Materials and methods
Three human prostate cancer cell lines (DU145, LNCaP and PC3) were obtained from the American Type Culture Collection (Rockville, MA, USA). Human prostate cancer cell line, PC3AR2, was a generous gift from Dr Ted Brown, Mount Sinai Hospital, Toronto, ON, Canada. PC3AR2 cells are PC3 cells transfected with full-length functional AR.25 Thus, LNCaP and PC3AR2 cells express functional AR, whereas PC3 and DU145 cells do not. Cells were cultured at 37 °C in a 5% CO2 incubator in the following media: LNCaP cells, RPMI 1640 medium (Invitrogen, Burlington, Ontario, Canada) supplemented with 10% fetal bovine serum (Sigma, St Louis, MO, USA), 0.3 mg ml−1 L-glutamine and 100 IU ml−1 penicillin and 100 μg ml−1 streptomycin (Invitrogen); PC3 and DU145 cells, Dulbecco's minimal essential medium/F12 (Invitrogen) with 10% fetal bovine serum supplemented with 0.3 mg ml−1 L-glutamine and 100 IU ml−1 penicillin and 100 μg ml−1 streptomycin; PC3AR2 cells, RPMI 1640 medium supplemented with 5% fetal bovine serum, 0.3 mg ml−1 L-glutamine, 100 IU ml−1 penicillin and 100 μg ml−1 streptomycin, Fungizone (250 μg ml−1 amphotericin B and 250 μg ml−1 deoxycholate, Invitrogen) and 100 μg ml−1 hygromycin B (Invitrogen).
Metformin (Sigma, Oakville, Ontario, Canada) was supplied by Dr Michael Pollak, McGill University, Montreal, QC, Canada. A working concentration (1 M) was formulated by dissolving the drug in appropriate cell culture medium. Bicalutamide was purchased from Santa Cruz Biotechnology, Santa Cruz, CA, USA. A working solution (10 mM) was created by dissolving the compound in dimethyl sulfoxide (DMSO, Sigma). All other chemicals were obtained from Sigma, USA, unless otherwise specified.
Confluent cells were trypsinized and seeded at densities ranging from 400 to 4000 cells per 10 cm petridish, depending on the cell line. Cells were allowed to adhere for 24 h before application of treatment with either metformin alone (0.01–10 mM), bicalutamide alone (0.01–10 μM) or a combination of the two drugs. In the combination treatment regimen, the dose of bicalutamide was fixed (at the minimum dose detected to inhibit colony formation when used as monotherapy) and the dose of metformin varied (0.01–10 mM). Treatments were applied daily for 5 days without media change. Colonies developed over 9–14 days, and were stained with crystal violet and manually counted. Each assay was internally controlled using untreated cells (cell media or 0.01% DMSO carrier). Relative plating efficiencies were expressed as percentages relative to the plating efficiency of untreated cells. All experiments were performed in triplicate. In view of the light sensitivity of metformin assays were performed in a darkened environment.
Cell cycle profiles were determined in LNCaP and PC3 cells by flow cytometry. Cells were labelled with anti-bromodeoxyuridine, fluorescein isothiocyanate and propidium iodide to determine the distribution of cells in differing phases of the cell cycle. Asynchronously growing cells (5 × 105 cells per plate) were plated in 10 cm petridishes and treated for 48 h with metformin (0.1 mM) and/or bicalutamide (0.1 μM for LNCaP and 10 μM for PC3 cells). Control plates were treated with vehicle alone (cell culture media or 0.01% DMSO). Cells were pulse-labelled with bromodeoxyuridine for 2 h before harvesting. As a negative control, a no-bromodeoxyuridine control was included. Cells were trypsinized, fixed in ice-cold 70% ethanol and stored at −20 °C until further analysis. Cells were subsequently washed in buffer [phosphate-buffered saline (Invitrogen) and 0.5% Tween-20] and treated with 2 N HCl for 20 min to expose labelled DNA. Cells were incubated for 1 h on ice with anti-bromodeoxyuridine-conjugated fluorescein isothiocyanate (DAKO, Mississauga, Ontario, Canada). Cells were washed, centrifuged and resuspended in 10 μg ml−1 propidium iodide, and allowed to incubate for 30 min on ice. Samples were filtered through a nylon mesh and cell cycle analysis performed on the FACSCalibur flow cytometer using the Cell Quest Pro software package (Becton Dickinson, Franklin Lakes, NJ, USA). Experiments were performed in duplicate.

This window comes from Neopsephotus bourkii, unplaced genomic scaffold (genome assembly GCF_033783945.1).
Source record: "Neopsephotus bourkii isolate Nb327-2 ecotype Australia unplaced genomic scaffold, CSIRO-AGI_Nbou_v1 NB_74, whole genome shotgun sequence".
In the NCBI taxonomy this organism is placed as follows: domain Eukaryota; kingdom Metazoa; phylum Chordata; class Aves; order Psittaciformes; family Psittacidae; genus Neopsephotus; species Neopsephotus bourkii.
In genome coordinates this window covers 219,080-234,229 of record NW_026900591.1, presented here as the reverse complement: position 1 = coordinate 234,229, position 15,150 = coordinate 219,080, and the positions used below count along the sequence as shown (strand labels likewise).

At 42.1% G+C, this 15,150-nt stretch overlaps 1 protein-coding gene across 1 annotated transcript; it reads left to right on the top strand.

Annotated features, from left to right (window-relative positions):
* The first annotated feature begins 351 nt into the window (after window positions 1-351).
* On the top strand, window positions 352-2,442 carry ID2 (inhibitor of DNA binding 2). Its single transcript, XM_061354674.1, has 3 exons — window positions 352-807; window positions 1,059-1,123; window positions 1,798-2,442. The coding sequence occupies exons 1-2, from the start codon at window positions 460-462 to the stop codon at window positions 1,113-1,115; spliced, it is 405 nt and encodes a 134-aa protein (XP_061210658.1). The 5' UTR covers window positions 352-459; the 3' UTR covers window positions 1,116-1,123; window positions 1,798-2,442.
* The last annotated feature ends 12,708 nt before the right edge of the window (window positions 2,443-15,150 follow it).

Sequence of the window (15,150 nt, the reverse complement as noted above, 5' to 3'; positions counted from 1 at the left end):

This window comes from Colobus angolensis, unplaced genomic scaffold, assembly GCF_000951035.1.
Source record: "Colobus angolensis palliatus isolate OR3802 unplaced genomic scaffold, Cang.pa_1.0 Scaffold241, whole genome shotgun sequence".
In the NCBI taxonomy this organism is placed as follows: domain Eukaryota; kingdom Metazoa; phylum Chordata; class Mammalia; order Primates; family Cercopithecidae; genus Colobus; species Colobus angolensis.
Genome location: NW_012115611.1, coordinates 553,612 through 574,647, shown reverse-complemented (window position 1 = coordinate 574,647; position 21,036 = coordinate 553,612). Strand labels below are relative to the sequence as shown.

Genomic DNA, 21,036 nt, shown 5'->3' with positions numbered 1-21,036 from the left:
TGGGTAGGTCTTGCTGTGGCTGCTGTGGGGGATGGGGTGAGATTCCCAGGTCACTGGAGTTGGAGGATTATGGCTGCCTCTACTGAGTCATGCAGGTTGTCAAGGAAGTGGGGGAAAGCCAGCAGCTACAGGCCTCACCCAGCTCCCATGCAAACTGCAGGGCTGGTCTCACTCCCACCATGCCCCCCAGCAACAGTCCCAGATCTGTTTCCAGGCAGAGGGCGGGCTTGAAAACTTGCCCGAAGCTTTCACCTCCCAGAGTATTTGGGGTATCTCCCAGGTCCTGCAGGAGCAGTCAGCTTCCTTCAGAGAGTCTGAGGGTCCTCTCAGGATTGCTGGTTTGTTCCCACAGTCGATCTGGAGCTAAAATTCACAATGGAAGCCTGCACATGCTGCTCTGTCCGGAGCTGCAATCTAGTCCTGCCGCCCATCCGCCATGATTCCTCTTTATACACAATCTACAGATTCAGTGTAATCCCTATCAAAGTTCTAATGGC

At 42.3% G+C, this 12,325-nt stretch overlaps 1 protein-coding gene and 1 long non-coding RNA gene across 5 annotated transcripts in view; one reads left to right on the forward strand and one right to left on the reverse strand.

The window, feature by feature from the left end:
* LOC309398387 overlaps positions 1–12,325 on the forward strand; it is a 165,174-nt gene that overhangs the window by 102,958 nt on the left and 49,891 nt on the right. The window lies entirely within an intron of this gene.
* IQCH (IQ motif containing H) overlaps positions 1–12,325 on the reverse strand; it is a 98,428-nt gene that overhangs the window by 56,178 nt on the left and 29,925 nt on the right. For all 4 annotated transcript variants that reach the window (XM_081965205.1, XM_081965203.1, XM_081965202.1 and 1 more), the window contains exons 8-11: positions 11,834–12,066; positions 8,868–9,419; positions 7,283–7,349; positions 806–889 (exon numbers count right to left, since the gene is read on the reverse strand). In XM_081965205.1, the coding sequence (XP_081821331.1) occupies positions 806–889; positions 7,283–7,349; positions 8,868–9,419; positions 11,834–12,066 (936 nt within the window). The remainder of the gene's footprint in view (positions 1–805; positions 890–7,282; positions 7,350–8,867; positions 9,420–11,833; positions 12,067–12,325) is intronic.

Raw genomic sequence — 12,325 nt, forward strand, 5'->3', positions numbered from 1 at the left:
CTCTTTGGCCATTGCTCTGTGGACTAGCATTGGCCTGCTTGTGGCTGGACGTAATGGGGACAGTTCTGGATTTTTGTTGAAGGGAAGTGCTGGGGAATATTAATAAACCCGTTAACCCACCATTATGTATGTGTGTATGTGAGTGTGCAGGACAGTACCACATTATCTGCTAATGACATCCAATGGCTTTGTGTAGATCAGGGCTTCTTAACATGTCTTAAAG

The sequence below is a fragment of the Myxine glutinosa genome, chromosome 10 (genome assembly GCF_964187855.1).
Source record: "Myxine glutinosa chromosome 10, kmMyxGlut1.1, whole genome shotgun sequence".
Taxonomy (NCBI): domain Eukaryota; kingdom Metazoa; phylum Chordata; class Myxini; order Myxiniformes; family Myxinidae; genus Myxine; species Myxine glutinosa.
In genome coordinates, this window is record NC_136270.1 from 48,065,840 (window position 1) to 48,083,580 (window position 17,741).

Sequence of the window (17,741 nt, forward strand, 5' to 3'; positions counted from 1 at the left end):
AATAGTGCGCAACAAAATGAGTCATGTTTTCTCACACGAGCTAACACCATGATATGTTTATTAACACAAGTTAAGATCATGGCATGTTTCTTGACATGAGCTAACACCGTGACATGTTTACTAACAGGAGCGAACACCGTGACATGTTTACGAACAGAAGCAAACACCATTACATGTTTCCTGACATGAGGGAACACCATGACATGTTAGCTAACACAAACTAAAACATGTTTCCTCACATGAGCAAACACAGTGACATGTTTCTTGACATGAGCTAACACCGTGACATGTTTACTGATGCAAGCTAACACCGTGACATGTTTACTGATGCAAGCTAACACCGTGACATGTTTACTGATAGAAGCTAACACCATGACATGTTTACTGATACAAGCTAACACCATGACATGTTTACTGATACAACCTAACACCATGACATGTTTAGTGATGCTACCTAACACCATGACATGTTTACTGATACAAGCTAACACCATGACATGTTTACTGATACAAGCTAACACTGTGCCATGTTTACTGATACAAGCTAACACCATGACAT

Western blot analyses
LNCaP or PC3 prostate cancer cells were exposed to metformin (0.1 mM) and/or bicalutamide (0.1 μM for LNCaP and 10 μM for PC3 cells) for 48 h before cell lysis [NP-40 lysis buffer with inhibitors (leupeptin/pepstatin, aprotinin and phenylmethanesulfonylflouride), SDS, deoxychalate and EDTA]. Protein levels were quantified using the Bradford protein assay (Biorad, Hercules, CA, USA) before loading into gradient SDS gels for electrophoresis. Following overnight transfer, membranes were probed to assess: (i) receptor expression levels (AR), (ii) pathways downstream of AR and AMPK (PSA, AMPK, phospho-AMPK (threonine 172), mTOR, phospho-mTOR) and (iii) markers of apoptosis (Bcl-2-associated X protein, B-cell lymphoma extra large and caspase-3). AR and PSA antibodies were purchased from Santa Cruz, USA and the remaining antibodies were purchased from Cell Signaling, Danvers, MA, USA. Image quantification software (ImageJ, US National Institute of Health, Bethesda, MA, USA) was used to semiquantitatively determine protein expression levels, relative to β-actin.26 All western blot experiments were performed at least in duplicate.
Effect of metformin and/or bicalutamide on prostate cancer cells in vivo